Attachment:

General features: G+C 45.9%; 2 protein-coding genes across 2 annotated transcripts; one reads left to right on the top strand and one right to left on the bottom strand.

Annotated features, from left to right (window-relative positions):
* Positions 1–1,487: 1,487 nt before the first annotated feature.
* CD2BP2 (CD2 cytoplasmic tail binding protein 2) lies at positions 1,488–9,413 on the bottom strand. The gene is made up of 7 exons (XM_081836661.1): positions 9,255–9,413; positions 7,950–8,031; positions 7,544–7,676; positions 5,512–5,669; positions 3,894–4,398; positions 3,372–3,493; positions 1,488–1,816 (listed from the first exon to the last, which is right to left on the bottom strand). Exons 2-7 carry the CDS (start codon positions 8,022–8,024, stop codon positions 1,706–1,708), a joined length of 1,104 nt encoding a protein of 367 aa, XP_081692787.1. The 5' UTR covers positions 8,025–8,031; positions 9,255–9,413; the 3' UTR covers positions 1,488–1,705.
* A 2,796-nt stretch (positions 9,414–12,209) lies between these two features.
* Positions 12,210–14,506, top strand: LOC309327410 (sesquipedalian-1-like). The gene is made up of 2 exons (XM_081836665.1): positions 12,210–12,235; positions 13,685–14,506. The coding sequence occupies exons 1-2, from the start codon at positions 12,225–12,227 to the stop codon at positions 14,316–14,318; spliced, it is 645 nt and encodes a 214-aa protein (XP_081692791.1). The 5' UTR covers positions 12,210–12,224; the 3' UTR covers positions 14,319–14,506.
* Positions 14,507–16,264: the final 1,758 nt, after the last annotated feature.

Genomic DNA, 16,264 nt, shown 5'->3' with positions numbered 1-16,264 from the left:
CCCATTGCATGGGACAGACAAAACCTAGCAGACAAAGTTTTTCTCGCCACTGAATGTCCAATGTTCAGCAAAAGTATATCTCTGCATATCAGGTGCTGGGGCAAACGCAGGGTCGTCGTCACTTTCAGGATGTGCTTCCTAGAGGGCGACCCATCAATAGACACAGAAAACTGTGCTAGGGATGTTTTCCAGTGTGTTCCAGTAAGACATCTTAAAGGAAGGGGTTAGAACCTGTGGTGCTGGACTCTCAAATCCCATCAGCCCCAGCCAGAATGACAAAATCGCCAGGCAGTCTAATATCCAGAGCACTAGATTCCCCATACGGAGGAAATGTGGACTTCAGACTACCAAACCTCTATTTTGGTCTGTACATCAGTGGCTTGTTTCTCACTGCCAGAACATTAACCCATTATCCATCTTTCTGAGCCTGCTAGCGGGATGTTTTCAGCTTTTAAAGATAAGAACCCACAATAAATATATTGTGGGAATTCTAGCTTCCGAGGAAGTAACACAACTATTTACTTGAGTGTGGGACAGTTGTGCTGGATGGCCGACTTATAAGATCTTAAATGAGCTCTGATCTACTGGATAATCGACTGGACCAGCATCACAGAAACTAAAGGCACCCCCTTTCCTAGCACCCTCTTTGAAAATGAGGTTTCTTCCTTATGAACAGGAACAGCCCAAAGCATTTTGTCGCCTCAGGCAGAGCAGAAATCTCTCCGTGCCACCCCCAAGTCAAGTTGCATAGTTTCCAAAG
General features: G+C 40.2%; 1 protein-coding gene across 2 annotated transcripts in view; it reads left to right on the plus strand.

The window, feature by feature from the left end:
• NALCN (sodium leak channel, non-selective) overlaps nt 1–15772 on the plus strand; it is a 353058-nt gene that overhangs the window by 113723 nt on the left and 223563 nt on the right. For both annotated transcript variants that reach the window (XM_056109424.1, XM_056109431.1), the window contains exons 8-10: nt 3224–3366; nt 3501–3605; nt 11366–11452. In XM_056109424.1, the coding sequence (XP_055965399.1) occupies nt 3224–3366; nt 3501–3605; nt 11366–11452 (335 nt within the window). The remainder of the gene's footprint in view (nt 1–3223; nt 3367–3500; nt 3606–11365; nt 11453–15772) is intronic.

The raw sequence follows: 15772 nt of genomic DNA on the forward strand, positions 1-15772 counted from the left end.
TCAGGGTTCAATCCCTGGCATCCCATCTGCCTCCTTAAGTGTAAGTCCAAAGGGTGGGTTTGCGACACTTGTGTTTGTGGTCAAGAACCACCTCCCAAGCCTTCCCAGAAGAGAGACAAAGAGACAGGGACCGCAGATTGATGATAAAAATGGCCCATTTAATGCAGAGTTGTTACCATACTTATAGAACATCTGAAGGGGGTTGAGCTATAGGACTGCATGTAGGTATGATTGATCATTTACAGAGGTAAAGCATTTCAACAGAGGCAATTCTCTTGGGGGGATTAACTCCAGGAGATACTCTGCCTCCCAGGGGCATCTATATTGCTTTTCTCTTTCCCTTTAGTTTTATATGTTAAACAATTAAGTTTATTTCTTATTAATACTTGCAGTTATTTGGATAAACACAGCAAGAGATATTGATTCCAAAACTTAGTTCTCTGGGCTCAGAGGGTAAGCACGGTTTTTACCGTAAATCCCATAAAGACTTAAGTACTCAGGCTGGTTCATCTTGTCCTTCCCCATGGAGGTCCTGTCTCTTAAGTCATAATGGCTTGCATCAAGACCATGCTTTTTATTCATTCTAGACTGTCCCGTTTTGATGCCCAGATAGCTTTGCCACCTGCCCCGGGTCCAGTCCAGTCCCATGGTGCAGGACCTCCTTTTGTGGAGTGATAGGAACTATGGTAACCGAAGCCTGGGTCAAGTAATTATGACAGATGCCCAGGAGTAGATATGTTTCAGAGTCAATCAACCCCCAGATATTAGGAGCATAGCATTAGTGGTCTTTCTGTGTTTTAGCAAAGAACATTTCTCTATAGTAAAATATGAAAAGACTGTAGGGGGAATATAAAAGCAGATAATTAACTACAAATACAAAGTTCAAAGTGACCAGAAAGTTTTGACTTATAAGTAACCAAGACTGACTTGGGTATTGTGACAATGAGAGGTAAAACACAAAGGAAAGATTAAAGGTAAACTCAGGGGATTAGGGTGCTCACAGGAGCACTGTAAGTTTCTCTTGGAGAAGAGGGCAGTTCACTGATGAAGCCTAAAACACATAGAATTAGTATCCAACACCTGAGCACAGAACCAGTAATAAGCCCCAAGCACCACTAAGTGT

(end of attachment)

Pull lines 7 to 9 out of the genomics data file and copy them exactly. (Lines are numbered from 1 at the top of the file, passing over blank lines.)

* Positions 14,507–16,264: the final 1,758 nt, after the last annotated feature.

Genomic DNA, 16,264 nt, shown 5'->3' with positions numbered 1-16,264 from the left:
CCCATTGCATGGGACAGACAAAACCTAGCAGACAAAGTTTTTCTCGCCACTGAATGTCCAATGTTCAGCAAAAGTATATCTCTGCATATCAGGTGCTGGGGCAAACGCAGGGTCGTCGTCACTTTCAGGATGTGCTTCCTAGAGGGCGACCCATCAATAGACACAGAAAACTGTGCTAGGGATGTTTTCCAGTGTGTTCCAGTAAGACATCTTAAAGGAAGGGGTTAGAACCTGTGGTGCTGGACTCTCAAATCCCATCAGCCCCAGCCAGAATGACAAAATCGCCAGGCAGTCTAATATCCAGAGCACTAGATTCCCCATACGGAGGAAATGTGGACTTCAGACTACCAAACCTCTATTTTGGTCTGTACATCAGTGGCTTGTTTCTCACTGCCAGAACATTAACCCATTATCCATCTTTCTGAGCCTGCTAGCGGGATGTTTTCAGCTTTTAAAGATAAGAACCCACAATAAATATATTGTGGGAATTCTAGCTTCCGAGGAAGTAACACAACTATTTACTTGAGTGTGGGACAGTTGTGCTGGATGGCCGACTTATAAGATCTTAAATGAGCTCTGATCTACTGGATAATCGACTGGACCAGCATCACAGAAACTAAAGGCACCCCCTTTCCTAGCACCCTCTTTGAAAATGAGGTTTCTTCCTTATGAACAGGAACAGCCCAAAGCATTTTGTCGCCTCAGGCAGAGCAGAAATCTCTCCGTGCCACCCCCAAGTCAAGTTGCATAGTTTCCAAAG